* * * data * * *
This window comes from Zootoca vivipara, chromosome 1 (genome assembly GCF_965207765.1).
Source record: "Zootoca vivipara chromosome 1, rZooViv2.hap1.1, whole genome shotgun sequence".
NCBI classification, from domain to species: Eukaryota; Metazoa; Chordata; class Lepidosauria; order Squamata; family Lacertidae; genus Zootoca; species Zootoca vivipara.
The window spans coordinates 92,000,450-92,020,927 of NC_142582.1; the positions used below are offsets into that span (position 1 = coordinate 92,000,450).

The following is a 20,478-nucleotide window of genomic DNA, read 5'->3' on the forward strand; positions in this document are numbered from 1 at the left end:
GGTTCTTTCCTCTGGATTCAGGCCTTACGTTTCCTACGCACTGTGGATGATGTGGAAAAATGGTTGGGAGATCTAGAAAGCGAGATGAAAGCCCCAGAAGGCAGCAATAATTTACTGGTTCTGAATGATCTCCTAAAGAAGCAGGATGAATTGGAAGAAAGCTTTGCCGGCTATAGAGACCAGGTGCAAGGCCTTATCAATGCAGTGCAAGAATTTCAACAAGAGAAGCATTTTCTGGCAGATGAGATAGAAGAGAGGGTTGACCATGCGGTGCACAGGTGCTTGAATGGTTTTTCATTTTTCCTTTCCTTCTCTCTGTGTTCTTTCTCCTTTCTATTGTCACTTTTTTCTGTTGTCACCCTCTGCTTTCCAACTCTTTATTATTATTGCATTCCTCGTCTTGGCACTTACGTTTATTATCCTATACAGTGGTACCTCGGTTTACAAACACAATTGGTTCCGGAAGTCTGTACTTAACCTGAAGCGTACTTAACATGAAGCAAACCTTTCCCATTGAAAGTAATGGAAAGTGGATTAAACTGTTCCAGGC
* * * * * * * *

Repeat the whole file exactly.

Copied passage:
This window comes from Zootoca vivipara, chromosome 1 (genome assembly GCF_965207765.1).
Source record: "Zootoca vivipara chromosome 1, rZooViv2.hap1.1, whole genome shotgun sequence".
NCBI classification, from domain to species: Eukaryota; Metazoa; Chordata; class Lepidosauria; order Squamata; family Lacertidae; genus Zootoca; species Zootoca vivipara.
The window spans coordinates 92,000,450-92,020,927 of NC_142582.1; the positions used below are offsets into that span (position 1 = coordinate 92,000,450).

The following is a 20,478-nucleotide window of genomic DNA, read 5'->3' on the forward strand; positions in this document are numbered from 1 at the left end:
GGTTCTTTCCTCTGGATTCAGGCCTTACGTTTCCTACGCACTGTGGATGATGTGGAAAAATGGTTGGGAGATCTAGAAAGCGAGATGAAAGCCCCAGAAGGCAGCAATAATTTACTGGTTCTGAATGATCTCCTAAAGAAGCAGGATGAATTGGAAGAAAGCTTTGCCGGCTATAGAGACCAGGTGCAAGGCCTTATCAATGCAGTGCAAGAATTTCAACAAGAGAAGCATTTTCTGGCAGATGAGATAGAAGAGAGGGTTGACCATGCGGTGCACAGGTGCTTGAATGGTTTTTCATTTTTCCTTTCCTTCTCTCTGTGTTCTTTCTCCTTTCTATTGTCACTTTTTTCTGTTGTCACCCTCTGCTTTCCAACTCTTTATTATTATTGCATTCCTCGTCTTGGCACTTACGTTTATTATCCTATACAGTGGTACCTCGGTTTACAAACACAATTGGTTCCGGAAGTCTGTACTTAACCTGAAGCGTACTTAACATGAAGCAAACCTTTCCCATTGAAAGTAATGGAAAGTGGATTAAACTGTTCCAGGC